The two pictures above were taken by British nature photographer David Slater in 2011, when a black macaque walked over to him and hijacked his camera, proceeding to take numerous amounts of selfies. With the pictures going viral, they found themselves on Wikimedia’s Commons page, where they’ve been available as public domain. The problem? When David Slater requested the pictures be taken down, Wikimedia refused – the reason being that because it was the animal pressing the shutter, the photo didn’t actually belong to him.
It’s safe to say that Wikimedia might be going a bit bananas (I’m sorry.) here, because what they’re basically saying is that since the monkey took the picture, it owns the copyright.
UPDATE: the chart was wrong in in more than one way, we took it down. You can still see the original link in the article, but I do not suggest following its advice, you can read more about it here.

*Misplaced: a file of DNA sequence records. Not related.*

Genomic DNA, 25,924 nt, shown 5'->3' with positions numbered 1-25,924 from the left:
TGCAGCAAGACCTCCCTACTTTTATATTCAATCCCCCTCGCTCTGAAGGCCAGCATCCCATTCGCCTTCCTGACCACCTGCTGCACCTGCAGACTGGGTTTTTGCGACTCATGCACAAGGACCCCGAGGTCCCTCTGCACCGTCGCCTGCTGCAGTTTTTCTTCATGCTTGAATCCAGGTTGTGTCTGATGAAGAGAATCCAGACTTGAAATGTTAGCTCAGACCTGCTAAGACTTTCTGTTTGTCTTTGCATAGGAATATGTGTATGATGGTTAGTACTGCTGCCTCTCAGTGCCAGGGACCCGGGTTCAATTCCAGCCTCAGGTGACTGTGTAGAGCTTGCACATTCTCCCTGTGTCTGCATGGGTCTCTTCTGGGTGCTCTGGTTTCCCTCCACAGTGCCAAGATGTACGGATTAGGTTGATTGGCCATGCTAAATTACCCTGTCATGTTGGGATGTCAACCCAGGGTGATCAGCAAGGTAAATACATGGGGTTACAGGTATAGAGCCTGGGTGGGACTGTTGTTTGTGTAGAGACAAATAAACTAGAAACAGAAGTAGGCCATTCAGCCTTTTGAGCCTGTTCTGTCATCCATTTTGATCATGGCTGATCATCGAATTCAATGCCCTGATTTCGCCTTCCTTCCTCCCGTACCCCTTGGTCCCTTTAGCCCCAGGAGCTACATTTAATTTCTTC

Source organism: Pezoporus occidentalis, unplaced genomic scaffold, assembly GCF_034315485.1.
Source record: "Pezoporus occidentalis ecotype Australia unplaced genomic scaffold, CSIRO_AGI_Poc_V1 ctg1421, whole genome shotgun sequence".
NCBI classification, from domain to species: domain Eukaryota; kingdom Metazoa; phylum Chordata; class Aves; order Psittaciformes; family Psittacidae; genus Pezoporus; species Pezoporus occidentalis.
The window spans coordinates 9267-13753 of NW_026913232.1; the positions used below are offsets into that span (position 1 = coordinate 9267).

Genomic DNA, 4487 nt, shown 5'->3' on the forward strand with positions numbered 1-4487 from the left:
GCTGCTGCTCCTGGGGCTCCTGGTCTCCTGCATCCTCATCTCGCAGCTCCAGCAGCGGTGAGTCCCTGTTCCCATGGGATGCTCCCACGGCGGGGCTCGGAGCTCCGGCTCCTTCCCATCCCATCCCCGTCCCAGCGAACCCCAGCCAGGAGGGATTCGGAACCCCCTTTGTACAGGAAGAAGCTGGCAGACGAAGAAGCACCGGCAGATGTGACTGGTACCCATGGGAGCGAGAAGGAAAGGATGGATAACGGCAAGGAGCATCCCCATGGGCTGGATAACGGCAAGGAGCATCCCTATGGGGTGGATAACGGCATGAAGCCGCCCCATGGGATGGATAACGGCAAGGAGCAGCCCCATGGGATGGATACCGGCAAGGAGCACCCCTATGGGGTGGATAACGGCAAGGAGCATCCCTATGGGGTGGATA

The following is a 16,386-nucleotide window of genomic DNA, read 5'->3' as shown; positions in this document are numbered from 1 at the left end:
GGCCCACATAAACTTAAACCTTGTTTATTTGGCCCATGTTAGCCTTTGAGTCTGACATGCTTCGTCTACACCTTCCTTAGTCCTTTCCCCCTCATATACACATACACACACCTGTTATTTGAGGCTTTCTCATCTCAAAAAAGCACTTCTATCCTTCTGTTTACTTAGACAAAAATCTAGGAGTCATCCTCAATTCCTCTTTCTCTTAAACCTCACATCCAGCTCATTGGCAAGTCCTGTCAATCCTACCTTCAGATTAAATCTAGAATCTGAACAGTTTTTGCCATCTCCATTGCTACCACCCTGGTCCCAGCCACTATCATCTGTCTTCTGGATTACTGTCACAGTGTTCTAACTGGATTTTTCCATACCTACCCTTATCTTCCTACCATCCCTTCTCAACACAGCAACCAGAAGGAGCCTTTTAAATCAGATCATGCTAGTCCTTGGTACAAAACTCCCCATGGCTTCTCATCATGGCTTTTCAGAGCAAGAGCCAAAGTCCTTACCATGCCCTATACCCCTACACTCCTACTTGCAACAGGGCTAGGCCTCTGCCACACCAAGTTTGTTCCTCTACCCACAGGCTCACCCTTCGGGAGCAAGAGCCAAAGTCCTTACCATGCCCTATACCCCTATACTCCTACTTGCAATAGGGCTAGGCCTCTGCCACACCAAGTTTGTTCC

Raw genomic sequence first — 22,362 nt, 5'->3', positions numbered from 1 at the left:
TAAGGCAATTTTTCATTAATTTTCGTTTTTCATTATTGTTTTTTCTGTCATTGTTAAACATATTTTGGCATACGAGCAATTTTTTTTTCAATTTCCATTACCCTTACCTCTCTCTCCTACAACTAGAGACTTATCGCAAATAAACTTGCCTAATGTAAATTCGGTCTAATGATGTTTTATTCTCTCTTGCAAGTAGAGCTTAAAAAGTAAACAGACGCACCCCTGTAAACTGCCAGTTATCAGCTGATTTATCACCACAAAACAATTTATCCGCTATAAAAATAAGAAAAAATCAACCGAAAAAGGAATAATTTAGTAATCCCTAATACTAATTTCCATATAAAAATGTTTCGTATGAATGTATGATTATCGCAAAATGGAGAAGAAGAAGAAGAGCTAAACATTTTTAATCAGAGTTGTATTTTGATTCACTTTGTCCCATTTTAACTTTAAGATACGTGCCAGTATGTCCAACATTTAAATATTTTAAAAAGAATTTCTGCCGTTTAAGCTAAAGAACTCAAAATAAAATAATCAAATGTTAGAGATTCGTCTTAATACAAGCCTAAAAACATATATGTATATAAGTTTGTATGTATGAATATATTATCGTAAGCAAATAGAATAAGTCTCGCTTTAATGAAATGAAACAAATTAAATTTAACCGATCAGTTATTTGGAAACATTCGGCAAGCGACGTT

There is a lot of confusion surrounding copyright law and when it’s okay or not okay to use photographs that are not your own. Fortunately, Curtis Newbold, AKA The Visual Communications Guy, created this handy flowchart to help you assess when, why, and where you can use certain photographs. If you find yourself frequently questioning the legality (or morality) of resharing an awesome photo you came across on the internet, you may want to bookmark the chart for quick access.
The flowchart (click here for a big version) makes it easy to understand the differences between Copyright, Fair Use, Creative Commons, and Public Domain–four topics which are often the source of great confusion. On the flipside of things, the chart may also be useful to photographers who wonder about their own photographs and the purposed in which others may redistribute them.